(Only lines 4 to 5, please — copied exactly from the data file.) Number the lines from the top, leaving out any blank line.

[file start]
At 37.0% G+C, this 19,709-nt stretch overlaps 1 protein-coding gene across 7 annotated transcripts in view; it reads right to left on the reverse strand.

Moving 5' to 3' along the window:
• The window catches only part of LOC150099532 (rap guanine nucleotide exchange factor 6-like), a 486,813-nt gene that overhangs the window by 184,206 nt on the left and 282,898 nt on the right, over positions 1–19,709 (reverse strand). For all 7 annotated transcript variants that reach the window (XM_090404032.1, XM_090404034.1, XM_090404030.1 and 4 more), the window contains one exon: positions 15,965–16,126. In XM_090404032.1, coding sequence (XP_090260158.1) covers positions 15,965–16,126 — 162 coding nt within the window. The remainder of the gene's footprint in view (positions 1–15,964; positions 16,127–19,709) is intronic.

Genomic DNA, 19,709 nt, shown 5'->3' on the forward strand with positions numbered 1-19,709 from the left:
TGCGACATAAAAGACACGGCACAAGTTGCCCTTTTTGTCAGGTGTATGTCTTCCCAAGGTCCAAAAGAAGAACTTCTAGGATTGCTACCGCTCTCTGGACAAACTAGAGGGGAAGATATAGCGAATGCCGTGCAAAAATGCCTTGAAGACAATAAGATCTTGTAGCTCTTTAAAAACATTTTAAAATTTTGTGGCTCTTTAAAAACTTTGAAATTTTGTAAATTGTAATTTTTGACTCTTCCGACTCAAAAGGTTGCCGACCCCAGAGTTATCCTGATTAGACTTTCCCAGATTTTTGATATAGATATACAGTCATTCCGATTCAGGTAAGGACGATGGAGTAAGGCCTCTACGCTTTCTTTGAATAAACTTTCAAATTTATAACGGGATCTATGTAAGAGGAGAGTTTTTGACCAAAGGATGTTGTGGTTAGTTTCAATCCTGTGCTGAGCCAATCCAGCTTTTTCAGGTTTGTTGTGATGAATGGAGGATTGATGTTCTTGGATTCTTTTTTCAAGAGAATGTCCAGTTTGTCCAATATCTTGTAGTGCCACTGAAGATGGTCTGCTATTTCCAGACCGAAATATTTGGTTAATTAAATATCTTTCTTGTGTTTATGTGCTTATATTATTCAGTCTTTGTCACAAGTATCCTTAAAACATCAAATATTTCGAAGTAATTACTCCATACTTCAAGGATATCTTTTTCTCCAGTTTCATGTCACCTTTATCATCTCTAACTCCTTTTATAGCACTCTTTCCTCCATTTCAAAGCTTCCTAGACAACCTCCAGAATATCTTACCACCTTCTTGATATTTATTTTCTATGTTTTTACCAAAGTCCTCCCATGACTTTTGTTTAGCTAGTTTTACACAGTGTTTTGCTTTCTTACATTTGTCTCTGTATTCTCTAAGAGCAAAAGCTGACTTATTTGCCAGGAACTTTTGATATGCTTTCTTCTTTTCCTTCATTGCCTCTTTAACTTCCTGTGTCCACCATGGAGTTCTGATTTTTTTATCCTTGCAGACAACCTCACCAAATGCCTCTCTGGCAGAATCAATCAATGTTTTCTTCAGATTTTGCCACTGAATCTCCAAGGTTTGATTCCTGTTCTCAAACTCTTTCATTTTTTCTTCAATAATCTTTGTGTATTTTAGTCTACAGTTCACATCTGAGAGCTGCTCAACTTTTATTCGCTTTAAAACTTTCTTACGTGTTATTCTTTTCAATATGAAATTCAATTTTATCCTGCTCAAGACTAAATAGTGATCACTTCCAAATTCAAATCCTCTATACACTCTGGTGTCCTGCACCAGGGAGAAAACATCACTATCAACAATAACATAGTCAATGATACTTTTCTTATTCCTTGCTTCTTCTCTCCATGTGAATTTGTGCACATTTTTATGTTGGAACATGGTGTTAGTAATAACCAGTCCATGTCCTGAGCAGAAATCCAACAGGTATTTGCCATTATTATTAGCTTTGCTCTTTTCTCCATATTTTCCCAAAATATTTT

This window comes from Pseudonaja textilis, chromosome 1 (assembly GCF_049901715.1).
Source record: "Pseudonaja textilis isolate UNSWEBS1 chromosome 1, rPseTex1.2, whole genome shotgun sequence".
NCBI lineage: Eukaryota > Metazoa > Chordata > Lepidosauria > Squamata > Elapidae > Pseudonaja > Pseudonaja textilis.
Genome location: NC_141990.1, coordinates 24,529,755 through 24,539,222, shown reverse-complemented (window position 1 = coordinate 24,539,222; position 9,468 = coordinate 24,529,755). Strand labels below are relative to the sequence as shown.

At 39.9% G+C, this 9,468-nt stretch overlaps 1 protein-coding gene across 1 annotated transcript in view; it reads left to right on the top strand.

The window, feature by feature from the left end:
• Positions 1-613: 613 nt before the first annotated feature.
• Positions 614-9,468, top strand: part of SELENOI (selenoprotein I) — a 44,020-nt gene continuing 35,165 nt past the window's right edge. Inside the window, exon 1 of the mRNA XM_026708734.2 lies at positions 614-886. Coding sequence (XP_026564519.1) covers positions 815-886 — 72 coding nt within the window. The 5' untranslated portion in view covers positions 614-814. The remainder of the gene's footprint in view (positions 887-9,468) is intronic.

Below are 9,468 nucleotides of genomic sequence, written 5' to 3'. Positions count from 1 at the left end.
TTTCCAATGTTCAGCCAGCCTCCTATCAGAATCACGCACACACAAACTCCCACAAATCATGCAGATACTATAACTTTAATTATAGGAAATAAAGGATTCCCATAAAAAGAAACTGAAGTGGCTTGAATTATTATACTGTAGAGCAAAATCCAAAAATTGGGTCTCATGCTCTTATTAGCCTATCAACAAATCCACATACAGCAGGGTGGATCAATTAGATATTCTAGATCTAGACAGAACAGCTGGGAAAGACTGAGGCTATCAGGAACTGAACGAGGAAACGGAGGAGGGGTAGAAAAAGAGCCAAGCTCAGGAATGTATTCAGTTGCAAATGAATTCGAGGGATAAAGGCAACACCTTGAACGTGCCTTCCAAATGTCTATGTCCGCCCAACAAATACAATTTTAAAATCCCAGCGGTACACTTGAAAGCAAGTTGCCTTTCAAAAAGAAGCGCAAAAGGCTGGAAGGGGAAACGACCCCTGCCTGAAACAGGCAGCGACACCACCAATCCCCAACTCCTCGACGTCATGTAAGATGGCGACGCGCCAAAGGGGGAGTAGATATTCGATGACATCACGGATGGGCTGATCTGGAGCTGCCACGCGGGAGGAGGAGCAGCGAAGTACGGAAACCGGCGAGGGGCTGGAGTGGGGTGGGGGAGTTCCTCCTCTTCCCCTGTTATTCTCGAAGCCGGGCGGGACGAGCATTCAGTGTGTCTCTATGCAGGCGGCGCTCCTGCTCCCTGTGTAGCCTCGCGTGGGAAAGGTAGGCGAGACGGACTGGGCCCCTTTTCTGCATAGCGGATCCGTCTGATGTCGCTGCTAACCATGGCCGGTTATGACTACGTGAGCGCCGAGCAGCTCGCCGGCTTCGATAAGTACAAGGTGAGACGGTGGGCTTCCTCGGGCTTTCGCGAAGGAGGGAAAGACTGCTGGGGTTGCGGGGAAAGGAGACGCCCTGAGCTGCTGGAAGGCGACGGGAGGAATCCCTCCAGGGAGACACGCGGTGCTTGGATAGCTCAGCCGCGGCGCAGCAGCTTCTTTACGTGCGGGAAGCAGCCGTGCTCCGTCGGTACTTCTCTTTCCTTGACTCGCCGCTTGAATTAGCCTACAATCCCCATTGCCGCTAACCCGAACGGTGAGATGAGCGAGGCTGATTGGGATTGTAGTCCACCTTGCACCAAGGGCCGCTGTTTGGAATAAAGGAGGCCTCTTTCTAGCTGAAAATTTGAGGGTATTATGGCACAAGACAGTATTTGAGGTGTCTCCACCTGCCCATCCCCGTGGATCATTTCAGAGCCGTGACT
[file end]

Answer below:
Genomic DNA, 19,709 nt, shown 5'->3' on the forward strand with positions numbered 1-19,709 from the left:
TGCGACATAAAAGACACGGCACAAGTTGCCCTTTTTGTCAGGTGTATGTCTTCCCAAGGTCCAAAAGAAGAACTTCTAGGATTGCTACCGCTCTCTGGACAAACTAGAGGGGAAGATATAGCGAATGCCGTGCAAAAATGCCTTGAAGACAATAAGATCTTGTAGCTCTTTAAAAACATTTTAAAATTTTGTGGCTCTTTAAAAACTTTGAAATTTTGTAAATTGTAATTTTTGACTCTTCCGACTCAAAAGGTTGCCGACCCCAGAGTTATCCTGATTAGACTTTCCCAGATTTTTGATATAGATATACAGTCATTCCGATTCAGGTAAGGACGATGGAGTAAGGCCTCTACGCTTTCTTTGAATAAACTTTCAAATTTATAACGGGATCTATGTAAGAGGAGAGTTTTTGACCAAAGGATGTTGTGGTTAGTTTCAATCCTGTGCTGAGCCAATCCAGCTTTTTCAGGTTTGTTGTGATGAATGGAGGATTGATGTTCTTGGATTCTTTTTTCAAGAGAATGTCCAGTTTGTCCAATATCTTGTAGTGCCACTGAAGATGGTCTGCTATTTCCAGACCGAAATATTTGGTTAATTAAATATCTTTCTTGTGTTTATGTGCTTATATTATTCAGTCTTTGTCACAAGTATCCTTAAAACATCAAATATTTCGAAGTAATTACTCCATACTTCAAGGATATCTTTTTCTCCAGTTTCATGTCACCTTTATCATCTCTAACTCCTTTTATAGCACTCTTTCCTCCATTTCAAAGCTTCCTAGACAACCTCCAGAATATCTTACCACCTTCTTGATATTTATTTTCTATGTTTTTACCAAAGTCCTCCCATGACTTTTGTTTAGCTAGTTTTACACAGTGTTTTGCTTTCTTACATTTGTCTCTGTATTCTCTAAGAGCAAAAGCTGACTTATTTGCCAGGAACTTTTGATATGCTTTCTTCTTTTCCTTCATTGCCTCTTTAACTTCCTGTGTCCACCATGGAGTTCTGATTTTTTTATCCTTGCAGACAACCTCACCAAATGCCTCTCTGGCAGAATCAATCAATGTTTTCTTCAGATTTTGCCACTGAATCTCCAAGGTTTGATTCCTGTTCTCAAACTCTTTCATTTTTTCTTCAATAATCTTTGTGTATTTTAGTCTACAGTTCACATCTGAGAGCTGCTCAACTTTTATTCGCTTTAAAACTTTCTTACGTGTTATTCTTTTCAATATGAAATTCAATTTTATCCTGCTCAAGACTAAATAGTGATCACTTCCAAATTCAAATCCTCTATACACTCTGGTGTCCTGCACCAGGGAGAAAACATCACTATCAACAATAACATAGTCAATGATACTTTTCTTATTCCTTGCTTCTTCTCTCCATGTGAATTTGTGCACATTTTTATGTTGGAACATGGTGTTAGTAATAACCAGTCCATGTCCTGAGCAGAAATCCAACAGGTATTTGCCATTATTATTAGCTTTGCTCTTTTCTCCATATTTTCCCAAAATATTTT